Losing a Locomotive Along the Way

September 18, 2016

amtrak-blog-4

This is not a photograph that I would have been able to get under ordinary circumstances.

The eastbound Capitol Limited in arriving in Pittsburgh in broad daylight. Had the train been on-time or even close to its schedule, it would have halted in Penn Station in the darkness and before I got there.

But something happened to No. 30 along the way and it arrived in Pittsburgh with just one locomotive. It is Feb. 19, 2005.

No. 30 departed Chicago the previous evening on time. I know because I was in Chicago Union Station waiting to board the Three Rivers to Pittsburgh.

In those days the Three Rivers was the last train of the day out of Chicago. I was riding the Three Rivers to Pittsburgh because it was slated to be discontinued in another month.

A friend and I had ridden to Chicago from Cleveland on the Lake Shore Limited and we would take Greyhound home.

But it would be awhile before the bus left so we had time to kill. I had noticed an unusually large number of passengers sitting in the Pittsburgh station. I no longer remember how we learned that No. 30 had yet to arrive.

But we found out and I was able to get this image of the Capitol Limited arriving.

It wasn’t funny to the passengers riding No. 30 on this day, but my friend and I were amused that we had departed Chicago hours after No. 30 left and arrived in Pittsburgh an hour or two before it got there.

Late in the Broadway Limited Era at Pittsburgh

September 2, 2016

Amtrak BL in ittsburgh September 4, 1995-x

It is Sept. 4, 1995. Five days from now, Amtrak’s Chicago-New York Broadway Limited will begin its final trips as it is discontinued in a massive route restructuring that was implemented that year.

The damage could have been even more. At one point Amtrak proposed eliminating the Hiawatha Service between Chicago and Milwaukee and ending service between Detroit and Pontiac, Michigan, among other cuts.

A friend and I had decided to ride No. 40 from Youngstown to Pittsburgh. We’ve just gotten off the train at Penn Station and moved to the head end to get some photographs.

The F40PH is still the primary road engine being used by Amtrak and Heritage Fleet equipment is still commonplace on eastern long-distance trains.

The engineer who will take No. 40 east of Pittsburgh is going to work and a Conrail locomotive is partly visible at right awaiting its next task.

It looks like just another day on the railroad and in many ways it is. But it is also short time for Nos. 40 and 41.

Pittsburgh Group Pushing Added Amtrak Service

May 23, 2016

The Pittsburgh Downtown Partnership is supporting efforts to increase the level of Amtrak service between Pittsburgh and Harrisburg, Pennsylvania.

Lucinda Beattie, vice president of transportation for the group, plans to meet with Gov. Tom Wolf to push the service expansion, which she said would cost $10 million to $13 million a year.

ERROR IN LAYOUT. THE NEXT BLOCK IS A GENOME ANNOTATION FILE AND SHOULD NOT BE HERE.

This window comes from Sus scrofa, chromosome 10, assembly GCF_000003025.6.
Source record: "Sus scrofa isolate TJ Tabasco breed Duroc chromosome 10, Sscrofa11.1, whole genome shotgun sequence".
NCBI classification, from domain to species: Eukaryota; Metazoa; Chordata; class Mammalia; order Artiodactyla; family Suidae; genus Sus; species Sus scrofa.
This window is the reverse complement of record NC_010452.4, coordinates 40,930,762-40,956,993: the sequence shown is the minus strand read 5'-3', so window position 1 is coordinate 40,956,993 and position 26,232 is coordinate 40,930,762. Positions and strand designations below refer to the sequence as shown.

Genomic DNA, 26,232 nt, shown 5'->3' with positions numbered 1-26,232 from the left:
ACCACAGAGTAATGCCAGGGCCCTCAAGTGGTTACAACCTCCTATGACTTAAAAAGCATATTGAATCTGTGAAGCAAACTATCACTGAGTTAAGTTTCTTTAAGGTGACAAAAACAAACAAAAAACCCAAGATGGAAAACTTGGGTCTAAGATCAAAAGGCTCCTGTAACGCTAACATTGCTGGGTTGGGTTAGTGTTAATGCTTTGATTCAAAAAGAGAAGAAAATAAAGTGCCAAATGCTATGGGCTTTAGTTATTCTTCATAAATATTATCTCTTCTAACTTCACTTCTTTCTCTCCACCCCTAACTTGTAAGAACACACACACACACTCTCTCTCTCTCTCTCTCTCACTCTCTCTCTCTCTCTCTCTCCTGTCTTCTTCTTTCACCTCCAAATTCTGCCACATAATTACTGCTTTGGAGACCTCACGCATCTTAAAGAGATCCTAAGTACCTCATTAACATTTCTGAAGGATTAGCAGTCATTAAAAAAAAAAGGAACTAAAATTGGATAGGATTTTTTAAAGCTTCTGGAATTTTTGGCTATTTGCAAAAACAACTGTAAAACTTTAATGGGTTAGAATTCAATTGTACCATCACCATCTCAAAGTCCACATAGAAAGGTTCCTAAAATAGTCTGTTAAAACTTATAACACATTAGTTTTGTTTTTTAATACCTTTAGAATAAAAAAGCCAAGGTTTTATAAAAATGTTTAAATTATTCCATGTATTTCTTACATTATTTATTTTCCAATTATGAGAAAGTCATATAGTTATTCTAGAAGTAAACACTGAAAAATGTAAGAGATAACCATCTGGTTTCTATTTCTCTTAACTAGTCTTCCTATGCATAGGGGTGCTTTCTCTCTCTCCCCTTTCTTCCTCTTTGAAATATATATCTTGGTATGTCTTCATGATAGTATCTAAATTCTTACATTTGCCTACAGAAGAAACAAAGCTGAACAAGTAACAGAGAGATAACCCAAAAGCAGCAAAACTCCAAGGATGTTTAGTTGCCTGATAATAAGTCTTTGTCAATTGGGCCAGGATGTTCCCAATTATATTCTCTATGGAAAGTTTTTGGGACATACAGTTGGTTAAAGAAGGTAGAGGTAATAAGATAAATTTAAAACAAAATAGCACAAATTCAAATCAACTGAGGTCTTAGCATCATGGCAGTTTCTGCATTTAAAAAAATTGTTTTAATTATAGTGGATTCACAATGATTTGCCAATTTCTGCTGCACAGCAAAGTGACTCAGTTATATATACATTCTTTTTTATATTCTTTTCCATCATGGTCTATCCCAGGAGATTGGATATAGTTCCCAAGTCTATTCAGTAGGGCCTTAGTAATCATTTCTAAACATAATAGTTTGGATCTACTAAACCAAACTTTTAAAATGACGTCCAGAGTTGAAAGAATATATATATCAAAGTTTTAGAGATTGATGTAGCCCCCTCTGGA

“This is a very affordable transportation project,” Beattie said. “This is not an extravagant project. It’s very doable.”

Amtrak logoPittsburgh officials are seeking to increase service from one roundtrip a day to three roundtrips.

Currently, the Pennsylvania Department of Transportation underwrites most of the costs of the Pittsburgh-New York Pennsylvanian.

PennDOT spokesman Rich Kirkpatrick said the agency has asked Amtrak how much it would cost to add one train a day and whether it has the needed equipment and track access.

Under a law approved in 2013, the state has about $8 million a year earmarked for rail service but Kirkpatrick said those funds are already allocated.

Amtrak spokesman Mike Tolbert said the passenger carrier is working on a comprehensive study for the state but he wouldn’t discuss any specifics.

“We are working as fast as we can to put together the information,” Tolbert said. “At this point, I do not have a time frame for when that will be done.”

Jeremy Waldrup, president and CEO of the Downtown Partnership, said additional Amtrak service would also benefit such communities as Greensburg, Latrobe, Johnstown, Altoona, Tyrone, Huntingdon and Lewistown because they have few public transportation options.

Beattie said that the Pittsburgh-to-Harrisburg route has the second highest percentage of filled seats among Amtrak’s top 17 routes with patronage having increased every year since 2005 when the service fell from two roundstrips to one with the discontinuance of the Three Rivers.

“We think there’s an unmet demand for more service,” she said. “It can only grow so far with one train.”

Beattie also noted that Pennsylvania helps to fund 14 daily trips on the Harrisburg-to-Philadelphia segment of the Pittsburgh-Philadelphia route.

“I’m really looking forward to hearing what the governor has to say about rail, especially service to the western part of the state. [Additional service] would connect parts of the state that aren’t connected now,” she said.